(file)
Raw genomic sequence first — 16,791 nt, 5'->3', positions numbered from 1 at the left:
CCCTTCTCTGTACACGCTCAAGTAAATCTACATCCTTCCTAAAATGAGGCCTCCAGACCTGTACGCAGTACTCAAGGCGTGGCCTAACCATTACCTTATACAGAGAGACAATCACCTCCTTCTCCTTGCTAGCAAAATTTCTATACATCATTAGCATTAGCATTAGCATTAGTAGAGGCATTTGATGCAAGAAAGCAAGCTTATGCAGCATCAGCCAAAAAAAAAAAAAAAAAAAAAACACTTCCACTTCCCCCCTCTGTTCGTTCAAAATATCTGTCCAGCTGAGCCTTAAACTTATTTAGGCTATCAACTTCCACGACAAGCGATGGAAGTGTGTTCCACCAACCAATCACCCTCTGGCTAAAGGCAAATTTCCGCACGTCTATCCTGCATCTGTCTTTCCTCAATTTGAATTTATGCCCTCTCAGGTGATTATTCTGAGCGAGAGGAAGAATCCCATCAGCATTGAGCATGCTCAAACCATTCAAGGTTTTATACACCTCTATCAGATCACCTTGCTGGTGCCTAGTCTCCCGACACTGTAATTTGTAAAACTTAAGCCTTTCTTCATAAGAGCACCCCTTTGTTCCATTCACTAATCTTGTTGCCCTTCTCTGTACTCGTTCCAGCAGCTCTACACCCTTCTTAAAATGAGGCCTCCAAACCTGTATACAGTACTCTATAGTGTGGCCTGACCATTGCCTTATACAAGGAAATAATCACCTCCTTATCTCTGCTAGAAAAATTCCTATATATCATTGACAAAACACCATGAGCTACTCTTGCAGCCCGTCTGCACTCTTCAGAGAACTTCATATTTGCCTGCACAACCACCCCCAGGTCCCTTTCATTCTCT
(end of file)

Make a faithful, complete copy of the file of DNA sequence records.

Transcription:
Raw genomic sequence first — 16,791 nt, 5'->3', positions numbered from 1 at the left:
CCCTTCTCTGTACACGCTCAAGTAAATCTACATCCTTCCTAAAATGAGGCCTCCAGACCTGTACGCAGTACTCAAGGCGTGGCCTAACCATTACCTTATACAGAGAGACAATCACCTCCTTCTCCTTGCTAGCAAAATTTCTATACATCATTAGCATTAGCATTAGCATTAGTAGAGGCATTTGATGCAAGAAAGCAAGCTTATGCAGCATCAGCCAAAAAAAAAAAAAAAAAAAAAACACTTCCACTTCCCCCCTCTGTTCGTTCAAAATATCTGTCCAGCTGAGCCTTAAACTTATTTAGGCTATCAACTTCCACGACAAGCGATGGAAGTGTGTTCCACCAACCAATCACCCTCTGGCTAAAGGCAAATTTCCGCACGTCTATCCTGCATCTGTCTTTCCTCAATTTGAATTTATGCCCTCTCAGGTGATTATTCTGAGCGAGAGGAAGAATCCCATCAGCATTGAGCATGCTCAAACCATTCAAGGTTTTATACACCTCTATCAGATCACCTTGCTGGTGCCTAGTCTCCCGACACTGTAATTTGTAAAACTTAAGCCTTTCTTCATAAGAGCACCCCTTTGTTCCATTCACTAATCTTGTTGCCCTTCTCTGTACTCGTTCCAGCAGCTCTACACCCTTCTTAAAATGAGGCCTCCAAACCTGTATACAGTACTCTATAGTGTGGCCTGACCATTGCCTTATACAAGGAAATAATCACCTCCTTATCTCTGCTAGAAAAATTCCTATATATCATTGACAAAACACCATGAGCTACTCTTGCAGCCCGTCTGCACTCTTCAGAGAACTTCATATTTGCCTGCACAACCACCCCCAGGTCCCTTTCATTCTCT